Ever since 1969, when the IRS established the “community benefit” standard for hospital tax exemption, nonprofit hospitals have been able to achieve federal tax exemption without any precise accountability for the benefits they provided.
The ACA’s passage, however, ushered in significant changes to federal tax-exemption standards for hospitals.
The new § 501(r) of the Internal Revenue Code requires hospitals to take numerous measures, including establishing written financial assistance policies, limiting the amount charged to patients eligible for financial assistance, and limiting their use of “extraordinary collection actions” against patients.
These requirements responded to concerns about how some purportedly “charitable” hospitals treated uninsured patients and, more generally, hospitals’ lack of transparency regarding indigent care.
They stop well short, however, of requiring hospitals to provide any particular quantum of free care to patients unable to pay.
Section 501(r) also incorporates a different tack, requiring that at least once every three years, a hospital conduct a “community health needs assessment” (CHNA) and adopt an “implementation strategy” to respond to the needs identified by the assessment.
The needs assessment requirement is novel as a matter of federal tax policy, but is similar to mandates previously existing in a number of states.
As announced in the statute and fleshed out in Proposed Regulations issued by the IRS in April 2013, the CHNA requirement entails a series of steps.
In identifying and prioritizing community health needs, a hospital must take into account “input from persons who represent the broad interests of the community served by the hospital facility, including those with special knowledge of or expertise in public health.”
Once the assessment is completed, the hospital must make a report on it “widely available to the public” and adopt an “implementation strategy” to meet the community health needs it identified.
Finally, it must report to the IRS how it is “addressing the needs identified” and “a description of any such needs that are not being addressed together with the reasons why such needs are not being addressed.” As a result of this new requirement, sometime in the past few years most of the nearly 3000 nonprofit hospitals in the US have completed their inaugural CHNA.
The CHNA requirement reflects a conceptual shift in the quid pro quo required of hospitals in return for the substantial financial benefit of federal tax exemption.
In responding to the long-standing community benefit standard, hospitals mostly simply did what hospitals traditionally do (i.e., provide emergency and acute care services to patients), but provided those services for some patients who were uninsured and unable to pay and for patients whose insurance didn’t pay enough to fully cover the cost of hospital care (e.g., Medicaid and Medicare).
Today, by contrast, the CHNA requirement calls for hospitals to look beyond the acute care needs of their patients and to assess and respond to the health needs of their community.
It’s not entirely clear, though, what that change will mean in practice and how meaningful hospitals’ community-oriented activities will be.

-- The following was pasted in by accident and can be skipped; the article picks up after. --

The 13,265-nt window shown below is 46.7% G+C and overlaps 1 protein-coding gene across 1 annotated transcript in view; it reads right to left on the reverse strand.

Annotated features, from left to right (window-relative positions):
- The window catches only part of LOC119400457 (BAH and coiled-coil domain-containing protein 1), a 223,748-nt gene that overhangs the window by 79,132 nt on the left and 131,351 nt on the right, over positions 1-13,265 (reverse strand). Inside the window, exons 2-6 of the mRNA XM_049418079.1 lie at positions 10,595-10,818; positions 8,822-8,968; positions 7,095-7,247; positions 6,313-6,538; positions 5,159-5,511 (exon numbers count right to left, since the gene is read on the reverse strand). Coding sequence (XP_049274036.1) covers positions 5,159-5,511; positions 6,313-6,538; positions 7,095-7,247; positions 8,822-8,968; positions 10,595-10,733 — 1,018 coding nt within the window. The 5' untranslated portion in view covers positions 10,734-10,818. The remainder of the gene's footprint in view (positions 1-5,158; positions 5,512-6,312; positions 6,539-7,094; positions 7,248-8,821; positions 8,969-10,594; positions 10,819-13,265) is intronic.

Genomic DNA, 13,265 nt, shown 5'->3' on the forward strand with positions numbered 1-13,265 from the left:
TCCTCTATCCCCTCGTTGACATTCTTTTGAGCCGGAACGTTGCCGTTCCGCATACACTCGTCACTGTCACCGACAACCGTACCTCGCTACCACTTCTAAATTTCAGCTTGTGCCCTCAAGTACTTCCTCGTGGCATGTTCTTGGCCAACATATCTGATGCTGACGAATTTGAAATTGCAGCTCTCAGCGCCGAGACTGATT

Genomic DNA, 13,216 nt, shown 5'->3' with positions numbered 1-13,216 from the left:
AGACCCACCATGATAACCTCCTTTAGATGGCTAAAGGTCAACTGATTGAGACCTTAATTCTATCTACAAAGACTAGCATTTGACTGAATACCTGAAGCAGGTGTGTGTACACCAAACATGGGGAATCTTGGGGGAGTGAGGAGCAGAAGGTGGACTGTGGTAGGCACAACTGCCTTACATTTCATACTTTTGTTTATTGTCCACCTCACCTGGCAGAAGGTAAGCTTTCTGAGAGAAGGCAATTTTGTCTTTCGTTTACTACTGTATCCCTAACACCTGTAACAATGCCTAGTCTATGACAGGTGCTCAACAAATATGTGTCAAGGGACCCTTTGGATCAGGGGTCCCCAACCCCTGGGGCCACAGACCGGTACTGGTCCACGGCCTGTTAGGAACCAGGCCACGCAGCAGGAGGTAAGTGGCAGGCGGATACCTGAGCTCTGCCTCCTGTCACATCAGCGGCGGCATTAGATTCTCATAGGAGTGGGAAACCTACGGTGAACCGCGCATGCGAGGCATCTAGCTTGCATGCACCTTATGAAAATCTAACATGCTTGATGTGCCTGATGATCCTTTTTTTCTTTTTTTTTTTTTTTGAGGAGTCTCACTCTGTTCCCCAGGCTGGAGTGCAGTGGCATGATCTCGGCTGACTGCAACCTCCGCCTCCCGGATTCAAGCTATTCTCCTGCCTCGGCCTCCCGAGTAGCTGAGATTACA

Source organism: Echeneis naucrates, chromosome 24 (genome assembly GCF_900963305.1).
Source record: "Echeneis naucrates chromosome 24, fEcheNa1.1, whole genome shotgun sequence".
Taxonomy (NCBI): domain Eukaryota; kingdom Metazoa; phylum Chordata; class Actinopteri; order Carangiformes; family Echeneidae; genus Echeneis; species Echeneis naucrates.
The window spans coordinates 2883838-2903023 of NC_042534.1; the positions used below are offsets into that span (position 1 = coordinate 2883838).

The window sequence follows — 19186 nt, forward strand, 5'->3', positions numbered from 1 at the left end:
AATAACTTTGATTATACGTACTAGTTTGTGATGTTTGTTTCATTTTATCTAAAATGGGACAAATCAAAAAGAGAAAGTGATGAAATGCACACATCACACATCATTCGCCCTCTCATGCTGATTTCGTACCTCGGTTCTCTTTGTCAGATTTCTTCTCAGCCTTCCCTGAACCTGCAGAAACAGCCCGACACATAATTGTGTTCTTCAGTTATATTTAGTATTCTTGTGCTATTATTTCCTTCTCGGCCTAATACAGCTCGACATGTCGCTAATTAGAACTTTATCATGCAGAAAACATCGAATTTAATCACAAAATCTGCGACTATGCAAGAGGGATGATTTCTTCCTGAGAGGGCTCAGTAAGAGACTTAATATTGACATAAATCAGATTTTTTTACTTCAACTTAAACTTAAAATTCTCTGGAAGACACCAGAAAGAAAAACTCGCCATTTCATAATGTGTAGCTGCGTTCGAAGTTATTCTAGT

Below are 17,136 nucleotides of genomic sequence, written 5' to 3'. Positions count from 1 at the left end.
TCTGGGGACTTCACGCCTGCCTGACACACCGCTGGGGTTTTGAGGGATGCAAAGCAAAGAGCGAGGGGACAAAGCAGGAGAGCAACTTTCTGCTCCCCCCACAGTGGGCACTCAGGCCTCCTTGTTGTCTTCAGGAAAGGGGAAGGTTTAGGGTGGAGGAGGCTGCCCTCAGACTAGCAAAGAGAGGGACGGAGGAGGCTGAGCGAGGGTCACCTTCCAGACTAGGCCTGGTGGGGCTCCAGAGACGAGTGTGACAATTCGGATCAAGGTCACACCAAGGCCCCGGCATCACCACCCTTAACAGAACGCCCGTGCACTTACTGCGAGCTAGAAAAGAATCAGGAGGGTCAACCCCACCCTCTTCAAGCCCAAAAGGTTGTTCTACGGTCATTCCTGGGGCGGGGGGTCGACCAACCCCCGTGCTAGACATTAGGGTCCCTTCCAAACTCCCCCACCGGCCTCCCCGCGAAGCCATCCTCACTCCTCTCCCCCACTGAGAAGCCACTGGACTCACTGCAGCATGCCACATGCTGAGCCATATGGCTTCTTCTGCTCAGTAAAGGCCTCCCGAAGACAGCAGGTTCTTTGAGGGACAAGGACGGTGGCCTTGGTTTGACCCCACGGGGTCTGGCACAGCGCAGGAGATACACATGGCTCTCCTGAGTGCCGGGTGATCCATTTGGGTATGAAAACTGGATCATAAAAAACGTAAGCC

Without a doubt, the specific steps that the ACA and the Proposed Regulations establish for conducting a CHNA are more definite than IRS guidance under the community benefit standard.
But when it comes to substance – what needs to identify and prioritize, how to respond to those needs, and how to evaluate the impact of a hospital’s response – hospitals are left with a great degree of leeway.
One concern is that a hospital could simply jump through the hoops of completing the CHNA process, but then prioritize needs in a way that is hospital-centric (rather than community-centric) and fail to evaluate seriously the impact of its activities.
Hospitals’ reluctance to do more than the law clearly requires is understandable, because some hospitals may see efforts to address community health needs – rather than the health needs of hospital patients – as lying outside their mission.
For example, the mission statement of one nonprofit hospital (pulled from the web) states: “The mission of ___ is to provide competent, innovative, and accessible emergency and acute care services for the residents of ____. We are caring people operating an extraordinary community hospital.”
This hospital’s mission clearly is to provide traditional hospital services to people in a particular community, but such a hospital may need to enlarge its articulated mission in order to encompass community health needs.
Nudging hospitals toward a deeper understanding of and greater responsibility for health in the communities they serve could prove to be an important component in health reform’s attempt to shift our country’s orientation from a system that responds to ill health to a system that promotes good health.
But it may not be an easy process for many hospitals, as they are called on to re-examine their missions and to adapt their own conceptions of their roles in the community.
Mary Crossley is a professor of law at the University of Pittsburgh. She is also a a Robert Wood Johnson Foundation Public Health Law Scholar in Residence, where she is currently serving as a Faculty Mentor for the Robert Wood Johnson Foundation Future of Public Health Law Education Faculty Fellowship Program. This post originally appeared in HealthLawProf Blog.